My Life… And The Mountains Corollary

My Life… And The Mountains Corollary
M.D. Wright

Everyone is familiar with peaks and valleys. It is an easy analogy/parable to use to describe an otherwise complex situation. Complex being the status and function of my life after pretty much spending the first 16 years at the peak ha.

I was going well, escalating Mt. Everest gradually and methodically. No slips, no missed steps, and then springtime comes and the ice caps begin to melt. That sends melted snow and mud down the cliff, which cause me to lose my footing (the Erythrodermic Psoriasis throughout 9th-12th grade — nightmares in high school; kept me from playing basketball for the school team and relegated me to running track and immersing myself in music erstwhile). I spent the rest of my teen years sliding down the proverbial cliff.

Nevertheless, ever resilient, I rebounded. God healed me of the skin disorder and I began asserting myself with my job and starting my own small business. I also began to speculate in real estate at age 21. I had it all: cars, nice job, healthy savings, potential real estate holdings, looks, nice clothing, able to travel frequently, fine dining and meeting influential people who were willing to help me achieve my dreams. I was on my way back up that rough side of the mountain.


I figured going back to school (I left Long Island in ’98) in 2004 would help solidify things for me. I had an informal education through one on one mentoring from a local millionaire and a family friend who not only is a minister in the church (and his wife is an elder in the church as well), but is a real estate broker also. I learned a lot from these people; further building upon the sturdy foundation that my parents had set with the vast knowledge that I had acquired from them.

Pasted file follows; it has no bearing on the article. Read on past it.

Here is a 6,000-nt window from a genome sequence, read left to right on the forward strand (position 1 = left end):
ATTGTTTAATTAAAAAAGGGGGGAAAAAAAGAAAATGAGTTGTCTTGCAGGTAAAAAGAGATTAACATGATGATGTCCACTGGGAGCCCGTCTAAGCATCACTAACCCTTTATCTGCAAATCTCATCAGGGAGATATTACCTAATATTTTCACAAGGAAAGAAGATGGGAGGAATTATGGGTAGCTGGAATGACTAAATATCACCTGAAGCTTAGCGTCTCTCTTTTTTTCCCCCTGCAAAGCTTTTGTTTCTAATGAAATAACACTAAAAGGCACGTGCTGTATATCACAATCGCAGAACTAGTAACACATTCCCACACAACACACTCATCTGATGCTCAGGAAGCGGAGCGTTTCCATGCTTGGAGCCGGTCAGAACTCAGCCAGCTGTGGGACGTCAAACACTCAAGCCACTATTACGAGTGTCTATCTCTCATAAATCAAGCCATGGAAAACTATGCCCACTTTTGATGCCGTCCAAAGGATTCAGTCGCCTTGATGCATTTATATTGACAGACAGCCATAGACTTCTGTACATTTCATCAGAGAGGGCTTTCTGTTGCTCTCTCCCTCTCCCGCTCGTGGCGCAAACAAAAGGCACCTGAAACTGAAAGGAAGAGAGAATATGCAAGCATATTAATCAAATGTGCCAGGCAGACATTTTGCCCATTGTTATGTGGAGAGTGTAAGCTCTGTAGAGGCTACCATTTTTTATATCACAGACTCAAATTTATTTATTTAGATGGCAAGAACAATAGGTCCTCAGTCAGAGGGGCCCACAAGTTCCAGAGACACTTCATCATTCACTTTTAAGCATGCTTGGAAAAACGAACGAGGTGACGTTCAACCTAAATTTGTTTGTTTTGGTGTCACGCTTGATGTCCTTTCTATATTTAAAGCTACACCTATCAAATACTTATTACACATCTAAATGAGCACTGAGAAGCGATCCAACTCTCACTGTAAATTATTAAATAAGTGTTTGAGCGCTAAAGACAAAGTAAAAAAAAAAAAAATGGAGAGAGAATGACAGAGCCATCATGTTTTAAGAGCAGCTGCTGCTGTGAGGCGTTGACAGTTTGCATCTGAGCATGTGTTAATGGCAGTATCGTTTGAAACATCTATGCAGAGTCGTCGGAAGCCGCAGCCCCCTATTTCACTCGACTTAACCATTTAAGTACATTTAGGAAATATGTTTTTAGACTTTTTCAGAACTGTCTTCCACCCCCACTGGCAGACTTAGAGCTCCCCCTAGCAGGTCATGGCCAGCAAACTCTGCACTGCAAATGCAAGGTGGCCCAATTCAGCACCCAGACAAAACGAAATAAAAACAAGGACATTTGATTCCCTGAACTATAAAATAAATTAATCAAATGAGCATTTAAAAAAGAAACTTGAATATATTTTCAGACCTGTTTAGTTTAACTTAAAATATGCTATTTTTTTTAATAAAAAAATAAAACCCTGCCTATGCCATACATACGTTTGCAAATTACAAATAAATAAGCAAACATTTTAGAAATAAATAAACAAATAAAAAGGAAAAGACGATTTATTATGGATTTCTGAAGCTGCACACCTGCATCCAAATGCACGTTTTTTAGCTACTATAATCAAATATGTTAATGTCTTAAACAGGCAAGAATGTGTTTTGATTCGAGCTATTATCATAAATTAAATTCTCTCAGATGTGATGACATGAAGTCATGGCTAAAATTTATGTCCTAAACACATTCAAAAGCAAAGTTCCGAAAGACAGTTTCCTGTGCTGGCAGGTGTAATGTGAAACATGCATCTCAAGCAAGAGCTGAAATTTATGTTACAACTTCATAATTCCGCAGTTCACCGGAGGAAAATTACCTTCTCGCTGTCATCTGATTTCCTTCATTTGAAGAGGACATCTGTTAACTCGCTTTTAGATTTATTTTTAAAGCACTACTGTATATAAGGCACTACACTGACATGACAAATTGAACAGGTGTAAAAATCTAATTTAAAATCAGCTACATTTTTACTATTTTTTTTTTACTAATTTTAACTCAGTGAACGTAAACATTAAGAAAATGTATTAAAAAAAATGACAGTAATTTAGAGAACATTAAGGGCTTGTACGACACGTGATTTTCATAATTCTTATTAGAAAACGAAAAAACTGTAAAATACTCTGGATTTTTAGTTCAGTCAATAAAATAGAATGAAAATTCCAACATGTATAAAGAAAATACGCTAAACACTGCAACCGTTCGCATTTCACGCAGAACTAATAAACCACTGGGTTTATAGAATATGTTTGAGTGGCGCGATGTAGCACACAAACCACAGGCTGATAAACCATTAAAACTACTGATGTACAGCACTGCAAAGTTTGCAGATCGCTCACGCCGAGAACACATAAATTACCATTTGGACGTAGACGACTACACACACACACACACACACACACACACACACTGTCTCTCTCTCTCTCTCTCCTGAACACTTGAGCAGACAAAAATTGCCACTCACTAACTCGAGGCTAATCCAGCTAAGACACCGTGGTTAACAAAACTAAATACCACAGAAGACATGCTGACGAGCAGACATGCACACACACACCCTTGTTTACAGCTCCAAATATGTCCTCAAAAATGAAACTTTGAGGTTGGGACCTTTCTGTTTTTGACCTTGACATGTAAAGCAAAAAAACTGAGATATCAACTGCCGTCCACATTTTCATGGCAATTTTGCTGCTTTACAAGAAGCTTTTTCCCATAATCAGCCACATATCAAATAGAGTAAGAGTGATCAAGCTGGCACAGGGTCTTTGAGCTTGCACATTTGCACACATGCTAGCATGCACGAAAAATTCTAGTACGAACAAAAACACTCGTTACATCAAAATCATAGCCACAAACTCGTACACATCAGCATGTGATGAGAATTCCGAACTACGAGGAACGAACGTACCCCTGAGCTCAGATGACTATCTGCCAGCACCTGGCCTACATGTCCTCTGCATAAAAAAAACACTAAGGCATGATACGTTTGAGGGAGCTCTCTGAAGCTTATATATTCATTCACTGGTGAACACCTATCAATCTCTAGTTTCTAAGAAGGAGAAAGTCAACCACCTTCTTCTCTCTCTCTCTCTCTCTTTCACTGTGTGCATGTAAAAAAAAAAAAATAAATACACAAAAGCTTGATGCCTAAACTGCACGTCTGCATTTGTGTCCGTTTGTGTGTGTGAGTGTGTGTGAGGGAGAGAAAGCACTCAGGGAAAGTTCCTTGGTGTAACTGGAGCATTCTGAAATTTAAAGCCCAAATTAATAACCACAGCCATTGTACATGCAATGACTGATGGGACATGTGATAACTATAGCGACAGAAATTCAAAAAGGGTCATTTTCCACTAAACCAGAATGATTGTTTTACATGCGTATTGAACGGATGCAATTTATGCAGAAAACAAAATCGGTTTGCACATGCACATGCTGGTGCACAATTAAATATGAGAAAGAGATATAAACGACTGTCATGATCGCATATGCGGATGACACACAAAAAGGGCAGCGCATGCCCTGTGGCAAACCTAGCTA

HOWEVER, as I continued to build (co-founding a non-profit organization in 2004 — ironically built and designed to help people who were in the situation I ended up in as a RESULT of it not getting off the ground), another avalanche occurred, which threatened to knock me back down the mountain again. This time it knocked me completely down the mountain to the deepest valley. I had never fallen this low; not even in high school, because I still played sports — just not basketball and football like I would have (and excelled at, just ask my classmates and coaches). I had everything. A new 350Z car, which was my dream, in Sept. 2004, three streams of income set up, networking and helping other people get started on businesses (many of whom forgot I existed when I was going through the worst of times) and encouraged many others.

For people who did not come along until 2005 or 2006, they have no idea from whence I came. Instead of them attempting to one-up me, they would be wise to check with me to find out what to look out for in their blind spots and also other things to know in order to achieve and sustain success. Instead, many of them — having never even been through anything in life to this point — are doling out dry advice as if my situation is ever so simple. I don’t wish anything on anyone, but I really want all of these people to remember their “advice” and not run to their parents to bail them out of financial binds when trials inevitably come their way.

I know I have not slipped and fallen this many times for naught. I’m not a quitter. I’m a maverick and a warrior. I’m ever-resilient and will find a lesson in every failure. Besides, every “failure” presents an opportunity for greater success. I embrace it. I learn more every time. This time, I plan to get to the top of the mountain, stay there, and teach others the arduous journey and help them along the way as a tour guide would for amateur mountain climbers.


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